Ten Minutes in the Street

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Interactive Scenarios, Where YOU Make the Call

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Ten Minutes in the Street is back, bringing you insightful and provoking street scenarios for the discriminating and perspective Firefighter, Officer and Commander; where you make the call. You don’t have to have any special rank to participate in this interactive forum, just the desire to learn and expand you knowledge, skills and abilities in order to better yourself, create new insights, while sharing your experience and perspectives to help you and others in the street in making the right call; so everyone has the opportunity of going home.


Ten Minutes in the Street: “Three For One"

Volume 10, Number 9

An alarm of fire clears the airways, as the communications center dispatches a first alarm assignment for a report of a structure fire in a single family residential occupancy in a new neighborhood. Most of these residential structures were built between 2005 and 2010. They vary in size from 2500 SF – 3500 SF. They are closely spaced and are Type V constructed with wood clad or vinyl siding.

The first alarm assignment is comprised of three engine companies, two truck companies, a rescue (or squad) company and an EMS unit. Companies are either from one department or are a balance of mutual aid units. All companies are four staffed. There are two chief officers responding, and a RIT/FAST Engine is being dispatched as additional radio transmissions indicate numerous calls coming in reporting three different address locations, with others indicating large plumes of smoke in the area.

The first-due engine and the district chief arrive and find not one, but three residential houses in varying stages of fire., three for one....

·         House #1 is the most involved with rapid fire progression, extending to both exposures on the Bravo and Delta sides.

·         House #3 is the Bravo Exposure,

·         House#2 is the Delta Exposure.

·         The area has adequate hydrants and water flow and pressure.

·         It’s a weekday around 1300 hours and the heat index is 105 degrees F.

Let’s look at the first ten minutes of this operation;

·         What does Command do, after establishing Command?

·         What are the Strategic needs for this alarm?

·         What are the immediate concerns for the development and initiation of the IAP?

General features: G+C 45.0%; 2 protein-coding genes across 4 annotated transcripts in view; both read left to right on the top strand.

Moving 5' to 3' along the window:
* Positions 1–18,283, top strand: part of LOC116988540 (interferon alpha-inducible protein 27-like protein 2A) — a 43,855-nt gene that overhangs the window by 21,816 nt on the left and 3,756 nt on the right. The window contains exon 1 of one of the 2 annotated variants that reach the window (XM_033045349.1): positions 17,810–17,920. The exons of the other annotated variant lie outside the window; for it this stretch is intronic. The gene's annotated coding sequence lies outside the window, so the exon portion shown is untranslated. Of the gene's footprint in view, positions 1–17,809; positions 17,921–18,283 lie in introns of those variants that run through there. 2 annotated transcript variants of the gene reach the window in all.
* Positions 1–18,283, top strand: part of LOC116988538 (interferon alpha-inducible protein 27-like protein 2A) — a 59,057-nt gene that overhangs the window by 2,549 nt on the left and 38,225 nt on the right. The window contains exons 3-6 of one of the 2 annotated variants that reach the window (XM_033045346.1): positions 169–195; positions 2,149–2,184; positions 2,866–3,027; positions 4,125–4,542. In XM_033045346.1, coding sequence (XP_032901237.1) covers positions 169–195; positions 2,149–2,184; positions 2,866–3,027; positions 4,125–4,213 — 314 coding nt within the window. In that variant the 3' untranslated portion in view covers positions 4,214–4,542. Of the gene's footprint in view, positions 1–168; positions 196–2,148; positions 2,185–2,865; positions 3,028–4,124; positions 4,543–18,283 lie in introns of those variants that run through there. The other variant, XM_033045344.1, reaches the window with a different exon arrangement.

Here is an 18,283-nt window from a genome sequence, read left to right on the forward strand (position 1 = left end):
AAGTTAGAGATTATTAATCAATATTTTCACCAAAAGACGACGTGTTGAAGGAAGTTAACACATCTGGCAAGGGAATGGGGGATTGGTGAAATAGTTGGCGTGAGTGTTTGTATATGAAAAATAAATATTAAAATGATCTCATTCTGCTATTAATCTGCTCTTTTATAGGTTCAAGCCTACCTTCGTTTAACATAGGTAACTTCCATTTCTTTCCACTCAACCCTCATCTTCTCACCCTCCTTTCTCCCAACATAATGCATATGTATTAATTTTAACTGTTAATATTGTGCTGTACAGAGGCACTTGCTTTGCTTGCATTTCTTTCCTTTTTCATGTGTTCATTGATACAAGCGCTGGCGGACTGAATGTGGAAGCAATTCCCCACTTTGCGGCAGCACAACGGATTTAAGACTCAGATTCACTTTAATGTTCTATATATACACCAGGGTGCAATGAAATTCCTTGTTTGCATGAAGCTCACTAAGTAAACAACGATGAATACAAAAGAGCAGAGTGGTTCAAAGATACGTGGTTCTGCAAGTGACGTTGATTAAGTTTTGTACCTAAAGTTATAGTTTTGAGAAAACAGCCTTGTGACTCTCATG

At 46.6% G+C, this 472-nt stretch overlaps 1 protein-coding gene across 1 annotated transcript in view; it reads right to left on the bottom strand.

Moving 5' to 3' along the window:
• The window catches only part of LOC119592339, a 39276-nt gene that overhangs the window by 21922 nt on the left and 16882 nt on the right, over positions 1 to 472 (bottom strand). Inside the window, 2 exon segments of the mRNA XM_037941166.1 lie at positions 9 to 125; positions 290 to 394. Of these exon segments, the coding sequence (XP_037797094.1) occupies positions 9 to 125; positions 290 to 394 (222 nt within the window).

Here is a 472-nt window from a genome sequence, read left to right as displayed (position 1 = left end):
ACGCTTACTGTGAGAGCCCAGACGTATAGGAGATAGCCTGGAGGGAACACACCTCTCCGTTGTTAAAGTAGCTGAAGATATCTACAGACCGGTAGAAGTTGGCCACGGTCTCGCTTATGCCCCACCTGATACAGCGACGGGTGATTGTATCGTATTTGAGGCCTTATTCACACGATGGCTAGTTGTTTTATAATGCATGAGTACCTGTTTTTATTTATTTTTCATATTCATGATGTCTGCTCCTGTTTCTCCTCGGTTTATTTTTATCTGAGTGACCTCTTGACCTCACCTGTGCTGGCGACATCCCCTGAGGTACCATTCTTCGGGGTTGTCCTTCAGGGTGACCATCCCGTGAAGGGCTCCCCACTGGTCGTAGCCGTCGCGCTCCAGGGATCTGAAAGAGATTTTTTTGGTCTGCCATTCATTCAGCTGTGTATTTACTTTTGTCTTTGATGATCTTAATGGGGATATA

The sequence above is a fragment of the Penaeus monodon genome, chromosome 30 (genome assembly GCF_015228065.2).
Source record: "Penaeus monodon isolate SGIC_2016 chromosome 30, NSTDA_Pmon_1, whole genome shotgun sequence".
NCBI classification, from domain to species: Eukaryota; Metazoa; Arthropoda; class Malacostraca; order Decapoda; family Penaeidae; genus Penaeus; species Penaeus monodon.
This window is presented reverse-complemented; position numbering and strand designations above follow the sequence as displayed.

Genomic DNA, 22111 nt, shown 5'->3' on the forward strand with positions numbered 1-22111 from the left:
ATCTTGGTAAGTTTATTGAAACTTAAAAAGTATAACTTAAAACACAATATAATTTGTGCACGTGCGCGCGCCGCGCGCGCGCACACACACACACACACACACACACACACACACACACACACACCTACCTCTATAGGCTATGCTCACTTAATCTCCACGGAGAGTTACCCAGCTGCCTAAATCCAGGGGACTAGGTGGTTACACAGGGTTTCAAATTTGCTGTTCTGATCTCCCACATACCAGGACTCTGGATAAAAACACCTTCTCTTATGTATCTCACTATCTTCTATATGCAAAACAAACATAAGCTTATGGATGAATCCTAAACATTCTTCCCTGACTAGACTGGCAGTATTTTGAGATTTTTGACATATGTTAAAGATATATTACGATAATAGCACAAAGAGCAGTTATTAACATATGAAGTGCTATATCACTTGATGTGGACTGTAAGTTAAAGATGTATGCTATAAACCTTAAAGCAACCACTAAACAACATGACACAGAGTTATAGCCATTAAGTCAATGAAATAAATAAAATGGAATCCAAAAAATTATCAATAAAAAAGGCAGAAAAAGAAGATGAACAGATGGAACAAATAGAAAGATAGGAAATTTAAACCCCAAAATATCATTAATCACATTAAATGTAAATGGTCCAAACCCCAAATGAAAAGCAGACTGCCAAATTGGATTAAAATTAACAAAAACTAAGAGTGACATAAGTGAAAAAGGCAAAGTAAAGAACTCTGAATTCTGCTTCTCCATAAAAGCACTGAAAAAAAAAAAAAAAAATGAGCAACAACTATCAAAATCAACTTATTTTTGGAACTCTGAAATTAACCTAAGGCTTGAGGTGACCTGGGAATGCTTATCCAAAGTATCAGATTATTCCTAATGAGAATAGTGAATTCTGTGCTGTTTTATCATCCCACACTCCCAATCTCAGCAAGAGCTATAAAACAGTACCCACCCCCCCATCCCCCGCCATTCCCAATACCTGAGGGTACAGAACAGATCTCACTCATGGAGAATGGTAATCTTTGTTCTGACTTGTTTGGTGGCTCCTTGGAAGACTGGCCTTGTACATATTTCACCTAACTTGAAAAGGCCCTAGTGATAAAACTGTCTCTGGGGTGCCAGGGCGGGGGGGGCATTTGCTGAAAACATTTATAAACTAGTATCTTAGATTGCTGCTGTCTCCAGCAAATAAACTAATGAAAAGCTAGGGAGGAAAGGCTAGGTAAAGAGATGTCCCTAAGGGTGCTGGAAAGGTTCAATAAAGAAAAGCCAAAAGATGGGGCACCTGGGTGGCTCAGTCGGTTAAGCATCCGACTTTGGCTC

·         What are the Tactical needs and how can they be effectively deployed?

·         Who needs to do what, when?

·         Give us your insights: what would you do as either the Commander or the First-Due Company Officer/

·         How are your reading this fire incident Strategically or Tactically?

·         How will these buildings react over the course of the next ten minutes?

·         What’s the worst that can happen after ten minutes….?



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Well now I feel enlightened....
#1 is a write off..#s 2 & 3. Can be saved. First Due engine goes to 2 Second to 3 & 3rd due goes to 3. First due truck to 2...2nd due Truck to 3. Call for a second Alarm. Squad goes with 2nd truck to 3.
1300hrs in this neighborhood means those houses ARE occupied by stay-at-home moms with children. Possibly even nap time. From the rear view I can see what looks like a mini-van(soccer mom car) in the open garage across the street. I would be very concerned that there are victims in the exposures. #1 is a complete write-off with 0 chance that anyone inside is salvagable.
Jay, these homes may be under construction and not occupied yet.

I live in a subdivision very similar to the one shown, and it's common to see vans and minivans from construction subcontractors all through the subdivision, even after some of the homes are occupied. The incomplete landscaping is another sign that the construction isn't complete and that the homes are likely not occupied yet.

From the look of the aerial shot and the large number of construction contractor vehicles, it's likely that none of these homes are complete, let alone occupied. The exception is if some of the contractors are trapped by one of the fires, but if they're in #1 or #3, they're either dead or they soon will be.

Most of the replies above indicate at least a primary search and an attempt to save the one savable primary exposure - #2.
Another point on this one...

The smoke from both #1 and #3 is very hot, dark black smoke with obvious large, well-ventilated heat sources.
The smoke #2 is heavy and turbulent, but it shows the light-to-medium gray smoke that is characteristic of early heating of wood products that have not yet lost all of their inherent moisture. That means that #2 is a much earlier stage of combustion than #1 or #3. This translates to the attack on #2 having a much better chance to actually extinguish the fire than the other two fire buildings.
I'd say that there occupied. The first two photos were taken earlier than the fire photos. Perhaps months earlier. There is little to know grass and there are construction vehicles. However the last two, the ones with fire. Show Green grass with very little to no construction traffic. The Sod is the last thing put down. I'd say they are occupied.
Let's say that they are under construction, as you pointed out there could be workers trapped inside. Either way 2 &3 are Jobs.
With the lightweight engineered (non-dimensional lumber) construction involved and the massive destruction from the Charlie side of #3, I don't see it as an interior attack candidate, or survivable for unprotected occupants.

#3 looks as if it has so much damage that it is already starting to collapse in the rear. When one part of these houses collapses, the rest of it tends to follow in short order.

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